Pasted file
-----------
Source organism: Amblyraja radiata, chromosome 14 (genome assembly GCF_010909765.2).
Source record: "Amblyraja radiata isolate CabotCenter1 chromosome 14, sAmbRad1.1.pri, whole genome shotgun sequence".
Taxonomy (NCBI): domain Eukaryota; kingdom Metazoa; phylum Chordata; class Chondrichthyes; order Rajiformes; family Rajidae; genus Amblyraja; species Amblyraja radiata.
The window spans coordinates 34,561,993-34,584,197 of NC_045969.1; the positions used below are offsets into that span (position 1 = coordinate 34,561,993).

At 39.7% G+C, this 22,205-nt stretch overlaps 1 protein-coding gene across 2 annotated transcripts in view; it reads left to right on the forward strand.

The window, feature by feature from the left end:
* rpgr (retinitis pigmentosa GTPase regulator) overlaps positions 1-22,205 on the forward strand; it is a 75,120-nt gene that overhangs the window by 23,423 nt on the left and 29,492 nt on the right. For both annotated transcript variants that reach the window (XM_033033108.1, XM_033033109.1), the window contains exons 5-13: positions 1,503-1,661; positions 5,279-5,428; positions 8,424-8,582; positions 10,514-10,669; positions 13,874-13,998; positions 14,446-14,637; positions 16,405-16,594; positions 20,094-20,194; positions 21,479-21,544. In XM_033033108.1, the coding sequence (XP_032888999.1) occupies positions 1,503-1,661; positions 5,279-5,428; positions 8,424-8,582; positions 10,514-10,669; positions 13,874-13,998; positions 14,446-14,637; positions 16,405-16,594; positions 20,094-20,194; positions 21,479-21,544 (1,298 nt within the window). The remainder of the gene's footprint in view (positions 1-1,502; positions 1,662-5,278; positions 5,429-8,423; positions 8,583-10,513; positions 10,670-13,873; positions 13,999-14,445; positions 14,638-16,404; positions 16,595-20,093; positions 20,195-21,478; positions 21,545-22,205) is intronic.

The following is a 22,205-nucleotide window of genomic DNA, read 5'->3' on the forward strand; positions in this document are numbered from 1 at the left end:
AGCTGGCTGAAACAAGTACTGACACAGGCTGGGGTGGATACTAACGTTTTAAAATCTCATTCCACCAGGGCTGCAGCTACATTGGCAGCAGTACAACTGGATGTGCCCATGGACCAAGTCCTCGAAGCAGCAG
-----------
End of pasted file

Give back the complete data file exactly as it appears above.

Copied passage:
Source organism: Amblyraja radiata, chromosome 14 (genome assembly GCF_010909765.2).
Source record: "Amblyraja radiata isolate CabotCenter1 chromosome 14, sAmbRad1.1.pri, whole genome shotgun sequence".
Taxonomy (NCBI): domain Eukaryota; kingdom Metazoa; phylum Chordata; class Chondrichthyes; order Rajiformes; family Rajidae; genus Amblyraja; species Amblyraja radiata.
The window spans coordinates 34,561,993-34,584,197 of NC_045969.1; the positions used below are offsets into that span (position 1 = coordinate 34,561,993).

At 39.7% G+C, this 22,205-nt stretch overlaps 1 protein-coding gene across 2 annotated transcripts in view; it reads left to right on the forward strand.

The window, feature by feature from the left end:
* rpgr (retinitis pigmentosa GTPase regulator) overlaps positions 1-22,205 on the forward strand; it is a 75,120-nt gene that overhangs the window by 23,423 nt on the left and 29,492 nt on the right. For both annotated transcript variants that reach the window (XM_033033108.1, XM_033033109.1), the window contains exons 5-13: positions 1,503-1,661; positions 5,279-5,428; positions 8,424-8,582; positions 10,514-10,669; positions 13,874-13,998; positions 14,446-14,637; positions 16,405-16,594; positions 20,094-20,194; positions 21,479-21,544. In XM_033033108.1, the coding sequence (XP_032888999.1) occupies positions 1,503-1,661; positions 5,279-5,428; positions 8,424-8,582; positions 10,514-10,669; positions 13,874-13,998; positions 14,446-14,637; positions 16,405-16,594; positions 20,094-20,194; positions 21,479-21,544 (1,298 nt within the window). The remainder of the gene's footprint in view (positions 1-1,502; positions 1,662-5,278; positions 5,429-8,423; positions 8,583-10,513; positions 10,670-13,873; positions 13,999-14,445; positions 14,638-16,404; positions 16,595-20,093; positions 20,195-21,478; positions 21,545-22,205) is intronic.

The following is a 22,205-nucleotide window of genomic DNA, read 5'->3' on the forward strand; positions in this document are numbered from 1 at the left end:
AGCTGGCTGAAACAAGTACTGACACAGGCTGGGGTGGATACTAACGTTTTAAAATCTCATTCCACCAGGGCTGCAGCTACATTGGCAGCAGTACAACTGGATGTGCCCATGGACCAAGTCCTCGAAGCAGCAG